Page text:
In practical terms our pedagogical documentation often begins with observing what is happening for the child, recording their conversations, interactions, and ideas. This is done through photographing the moment and writing up an account. Early childhood educators are skilled at observing meaningful moments for children and can give detailed accounts of the emergent interests of every child in their care. Pedagogical documentation requires us to take it one step further. We need to combine these moments with our existing and emerging knowledge, questioning what is truly going on for the child, and how we can extend the experience? It is through this process of evaluation and reflection that pedagogical documentation can provide opportunities to explore multiple interpretations of what is happening, including the reflections and thoughts of the child, the educator, and colleagues. Valuable information can be gained by receiving observations, thoughts and reflections of parents and guardians when the pedagogical documentation is shared.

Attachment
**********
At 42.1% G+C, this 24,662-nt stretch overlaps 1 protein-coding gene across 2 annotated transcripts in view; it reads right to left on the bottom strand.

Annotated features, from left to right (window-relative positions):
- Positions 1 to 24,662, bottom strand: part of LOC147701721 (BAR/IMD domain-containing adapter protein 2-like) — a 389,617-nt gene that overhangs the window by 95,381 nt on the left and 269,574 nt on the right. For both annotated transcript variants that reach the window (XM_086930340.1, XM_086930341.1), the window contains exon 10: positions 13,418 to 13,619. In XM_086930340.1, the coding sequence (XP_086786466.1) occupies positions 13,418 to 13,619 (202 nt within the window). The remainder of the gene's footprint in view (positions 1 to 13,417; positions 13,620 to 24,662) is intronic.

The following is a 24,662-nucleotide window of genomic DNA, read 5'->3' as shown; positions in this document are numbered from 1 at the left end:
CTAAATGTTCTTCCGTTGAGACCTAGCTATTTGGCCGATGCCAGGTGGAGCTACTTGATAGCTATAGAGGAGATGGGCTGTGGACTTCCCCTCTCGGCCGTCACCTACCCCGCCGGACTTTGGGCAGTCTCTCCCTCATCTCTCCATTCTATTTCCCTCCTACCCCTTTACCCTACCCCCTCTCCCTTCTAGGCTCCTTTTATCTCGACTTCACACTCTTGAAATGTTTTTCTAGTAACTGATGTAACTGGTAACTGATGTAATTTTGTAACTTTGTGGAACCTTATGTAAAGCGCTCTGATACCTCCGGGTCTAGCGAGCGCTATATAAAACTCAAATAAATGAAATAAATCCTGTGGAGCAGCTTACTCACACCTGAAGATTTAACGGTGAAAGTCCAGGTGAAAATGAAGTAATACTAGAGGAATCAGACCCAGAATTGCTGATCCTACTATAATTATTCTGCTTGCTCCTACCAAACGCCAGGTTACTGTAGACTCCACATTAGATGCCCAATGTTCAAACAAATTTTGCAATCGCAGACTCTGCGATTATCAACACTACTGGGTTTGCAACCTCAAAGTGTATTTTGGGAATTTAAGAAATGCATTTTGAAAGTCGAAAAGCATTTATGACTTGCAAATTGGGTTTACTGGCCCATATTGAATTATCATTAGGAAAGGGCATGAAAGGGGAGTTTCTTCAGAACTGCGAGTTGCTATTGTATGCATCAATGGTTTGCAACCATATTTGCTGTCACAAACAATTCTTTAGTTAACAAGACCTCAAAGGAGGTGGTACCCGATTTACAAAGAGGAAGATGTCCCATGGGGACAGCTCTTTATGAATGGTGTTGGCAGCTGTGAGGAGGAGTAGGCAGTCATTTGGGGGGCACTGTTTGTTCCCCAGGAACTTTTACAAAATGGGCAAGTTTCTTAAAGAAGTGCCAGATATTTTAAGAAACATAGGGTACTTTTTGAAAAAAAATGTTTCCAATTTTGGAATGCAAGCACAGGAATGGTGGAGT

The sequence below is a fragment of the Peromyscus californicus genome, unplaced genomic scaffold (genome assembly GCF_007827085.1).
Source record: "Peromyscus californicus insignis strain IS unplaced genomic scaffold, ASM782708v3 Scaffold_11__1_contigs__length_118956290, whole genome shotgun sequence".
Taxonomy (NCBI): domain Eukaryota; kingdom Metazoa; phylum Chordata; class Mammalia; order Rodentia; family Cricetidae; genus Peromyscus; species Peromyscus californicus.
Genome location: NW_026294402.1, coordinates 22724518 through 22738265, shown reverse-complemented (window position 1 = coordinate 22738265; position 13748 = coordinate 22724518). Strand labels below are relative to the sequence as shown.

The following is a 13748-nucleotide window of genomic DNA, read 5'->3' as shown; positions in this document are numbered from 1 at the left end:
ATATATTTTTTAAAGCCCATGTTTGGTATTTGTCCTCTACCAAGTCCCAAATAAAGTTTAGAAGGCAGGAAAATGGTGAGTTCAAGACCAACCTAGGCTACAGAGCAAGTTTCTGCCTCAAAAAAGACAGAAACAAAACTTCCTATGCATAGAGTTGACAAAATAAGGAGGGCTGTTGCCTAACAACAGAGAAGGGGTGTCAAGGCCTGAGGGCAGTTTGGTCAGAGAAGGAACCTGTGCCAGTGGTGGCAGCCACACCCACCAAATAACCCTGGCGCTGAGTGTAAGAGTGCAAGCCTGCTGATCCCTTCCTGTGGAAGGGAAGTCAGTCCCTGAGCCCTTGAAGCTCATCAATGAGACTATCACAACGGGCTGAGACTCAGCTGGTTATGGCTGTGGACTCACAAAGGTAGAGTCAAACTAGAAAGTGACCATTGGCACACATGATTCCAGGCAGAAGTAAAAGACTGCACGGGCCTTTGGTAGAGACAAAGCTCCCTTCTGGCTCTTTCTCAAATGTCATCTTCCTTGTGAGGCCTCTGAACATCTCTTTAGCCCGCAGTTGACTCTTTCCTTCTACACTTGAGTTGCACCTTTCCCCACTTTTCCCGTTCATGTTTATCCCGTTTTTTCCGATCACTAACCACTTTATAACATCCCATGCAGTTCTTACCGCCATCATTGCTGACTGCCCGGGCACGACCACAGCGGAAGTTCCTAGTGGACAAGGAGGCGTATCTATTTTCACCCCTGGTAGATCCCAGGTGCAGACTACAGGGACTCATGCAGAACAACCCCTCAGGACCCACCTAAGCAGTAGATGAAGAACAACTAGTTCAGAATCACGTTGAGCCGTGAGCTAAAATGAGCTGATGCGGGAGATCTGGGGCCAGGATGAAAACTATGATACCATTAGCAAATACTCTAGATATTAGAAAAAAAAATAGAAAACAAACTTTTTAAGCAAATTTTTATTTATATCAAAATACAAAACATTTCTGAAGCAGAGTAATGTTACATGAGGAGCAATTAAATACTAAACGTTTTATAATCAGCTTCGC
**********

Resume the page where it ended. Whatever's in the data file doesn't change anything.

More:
The reflective piece is the challenging part, sometimes we overthink what we are recording, often missing the beauty of simple moments, where the rights of the child were respected, where their abilities and dispositions are celebrated, where the kindness displayed ripples throughout the service and into the wider community.